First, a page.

YOUR GLOBAL RUNDOWN
- In the United States, a major reservoir in Southern California could save locals from water restrictions, while low water on the Mississippi River are creating obstacles for barges.
- A U.S. senator has blocked vital funding from going to Palestinians to restore water resources and roads.
- Arsenic is contaminating water supplies in communities across India.
- Two U.S. congressional representatives are calling for an investigation into a Canadian company’s oil and gas explorations on a major delta in southern Africa.
Agricultural contamination is polluting waters in Brazil’s largest wetland.
“We can no longer drink from the river because it gives us diarrhea and vomiting.” – Lourenço Leite, a fisherman from Cáceres, Brazil. Mongabay reports that agrochemicals from soybean farms are washing downstream into Brazil’s Pantanal wetland. Although most of the Pantanal is preserved from agribusiness, more than half of the high plains upstream from the wetland have been taken over by the industry. Studies have found that fish are growing scarce in certain locations within the wetland as waterways feeding the Pantanal are contaminated and silted up.
IN RECENT WATER NEWS
Nearly 89 percent of nine western states are in some form of drought, and more than a quarter of the region is considered in exceptional drought, the worst category in the U.S. Drought Monitor.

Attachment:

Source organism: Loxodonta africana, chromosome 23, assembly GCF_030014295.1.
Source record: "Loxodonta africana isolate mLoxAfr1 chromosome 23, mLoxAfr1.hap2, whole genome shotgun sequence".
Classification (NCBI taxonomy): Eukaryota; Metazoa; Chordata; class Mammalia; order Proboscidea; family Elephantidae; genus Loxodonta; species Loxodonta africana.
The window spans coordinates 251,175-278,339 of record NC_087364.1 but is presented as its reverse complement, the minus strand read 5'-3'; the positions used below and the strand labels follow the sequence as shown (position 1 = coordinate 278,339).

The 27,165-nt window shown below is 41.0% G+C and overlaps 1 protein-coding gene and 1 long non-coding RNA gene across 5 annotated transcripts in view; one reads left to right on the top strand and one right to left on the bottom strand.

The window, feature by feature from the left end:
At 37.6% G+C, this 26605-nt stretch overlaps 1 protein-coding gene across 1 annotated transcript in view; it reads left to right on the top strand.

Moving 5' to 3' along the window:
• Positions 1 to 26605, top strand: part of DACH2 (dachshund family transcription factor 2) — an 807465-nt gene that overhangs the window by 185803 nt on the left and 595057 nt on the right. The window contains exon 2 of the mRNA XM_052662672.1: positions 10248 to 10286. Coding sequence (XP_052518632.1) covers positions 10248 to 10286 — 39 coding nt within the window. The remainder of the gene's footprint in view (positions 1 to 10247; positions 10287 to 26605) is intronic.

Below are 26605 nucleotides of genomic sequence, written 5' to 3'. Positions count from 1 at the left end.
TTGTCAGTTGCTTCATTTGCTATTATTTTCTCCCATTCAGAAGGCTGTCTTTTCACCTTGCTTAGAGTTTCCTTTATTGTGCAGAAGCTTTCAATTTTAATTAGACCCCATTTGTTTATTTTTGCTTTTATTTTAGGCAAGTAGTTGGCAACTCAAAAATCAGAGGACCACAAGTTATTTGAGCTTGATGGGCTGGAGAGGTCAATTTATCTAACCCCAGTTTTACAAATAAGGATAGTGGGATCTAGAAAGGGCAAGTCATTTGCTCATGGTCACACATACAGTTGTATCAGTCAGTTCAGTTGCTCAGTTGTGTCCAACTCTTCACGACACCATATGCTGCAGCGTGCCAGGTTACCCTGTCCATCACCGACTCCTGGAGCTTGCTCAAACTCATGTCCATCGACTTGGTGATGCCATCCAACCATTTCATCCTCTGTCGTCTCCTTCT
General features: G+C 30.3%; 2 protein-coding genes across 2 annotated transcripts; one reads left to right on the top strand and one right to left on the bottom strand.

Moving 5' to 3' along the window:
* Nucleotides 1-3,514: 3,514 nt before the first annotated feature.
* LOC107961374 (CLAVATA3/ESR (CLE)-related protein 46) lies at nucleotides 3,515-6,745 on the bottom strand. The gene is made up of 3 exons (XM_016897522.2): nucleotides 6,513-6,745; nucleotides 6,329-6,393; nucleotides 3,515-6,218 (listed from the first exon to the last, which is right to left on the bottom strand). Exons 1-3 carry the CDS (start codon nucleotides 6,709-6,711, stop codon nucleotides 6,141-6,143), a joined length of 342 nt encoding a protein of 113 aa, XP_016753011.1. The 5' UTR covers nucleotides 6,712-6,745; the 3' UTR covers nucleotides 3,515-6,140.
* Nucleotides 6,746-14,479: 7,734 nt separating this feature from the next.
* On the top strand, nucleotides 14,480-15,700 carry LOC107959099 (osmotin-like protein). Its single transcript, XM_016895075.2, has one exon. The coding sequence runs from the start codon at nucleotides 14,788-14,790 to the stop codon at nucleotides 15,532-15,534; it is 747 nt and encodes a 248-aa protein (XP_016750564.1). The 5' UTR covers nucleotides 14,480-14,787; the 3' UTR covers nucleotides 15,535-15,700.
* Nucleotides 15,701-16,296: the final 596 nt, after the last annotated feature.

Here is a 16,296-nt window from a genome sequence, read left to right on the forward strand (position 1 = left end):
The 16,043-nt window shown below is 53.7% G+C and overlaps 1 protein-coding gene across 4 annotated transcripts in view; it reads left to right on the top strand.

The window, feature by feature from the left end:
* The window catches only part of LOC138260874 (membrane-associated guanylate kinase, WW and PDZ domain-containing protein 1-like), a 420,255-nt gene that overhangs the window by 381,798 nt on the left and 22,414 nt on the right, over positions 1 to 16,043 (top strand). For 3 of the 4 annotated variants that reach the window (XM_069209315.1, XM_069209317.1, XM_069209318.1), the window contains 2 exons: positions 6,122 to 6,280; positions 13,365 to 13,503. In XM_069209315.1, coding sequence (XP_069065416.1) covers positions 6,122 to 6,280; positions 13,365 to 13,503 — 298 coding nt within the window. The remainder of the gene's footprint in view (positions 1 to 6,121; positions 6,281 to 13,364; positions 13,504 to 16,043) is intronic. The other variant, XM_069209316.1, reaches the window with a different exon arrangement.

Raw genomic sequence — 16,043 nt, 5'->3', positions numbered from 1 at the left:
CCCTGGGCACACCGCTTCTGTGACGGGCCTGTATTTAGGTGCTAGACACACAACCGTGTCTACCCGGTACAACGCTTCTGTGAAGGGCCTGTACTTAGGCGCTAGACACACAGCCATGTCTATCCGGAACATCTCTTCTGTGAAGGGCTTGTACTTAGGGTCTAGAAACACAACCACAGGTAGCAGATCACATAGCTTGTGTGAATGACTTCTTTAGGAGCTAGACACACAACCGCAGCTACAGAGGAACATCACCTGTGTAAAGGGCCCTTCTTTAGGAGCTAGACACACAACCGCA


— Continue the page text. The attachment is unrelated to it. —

When water stops flowing, painful days are at hand. Droughts have distinctive characteristics that separate them from other calamities. They are geographically diverse, spreading across a few counties or entire watersheds and regions. They are slow to begin but can last indefinitely, some “megadroughts” upending social and political stability over several decades.
Drought, like a fearsome boxer, has a long reach. And like that fearsome boxer, the long reach of drought is pummeling.
In Case You Missed It:
Hotspots H2O: Longstanding Drought in Iran Begets Farmer Protests, Power Outages, and Widespread Water Rationing – A decades-long drought in one of the warming world’s most arid regions, heightened by what many consider to be governmental mismanagement, has set the state for a severe, dangerously dry 2021.
Drought In The American West
Your need-to-know drought coverage for the week.
Southern California Reservoir Could Keep Water Running
Diamond Valley Lake, in Riverside County, is the largest storehouse of water in Southern California, holding nearly 800,000 acre-feet of water, the Los Angeles Times reports. Brent Yamasaki, regional chief of operations for the Metropolitan Water District, said the reservoir, in times of disaster or drought, is designed to deliver water to 18 million people for six months. The massive reservoir, often referred to as an “inland ocean,” is stabilizing the increasingly arid region and could keep water running for customers as drought worsens throughout the American West.
Low Water Levels in the Mississippi River Present Challenges for Commercial Boating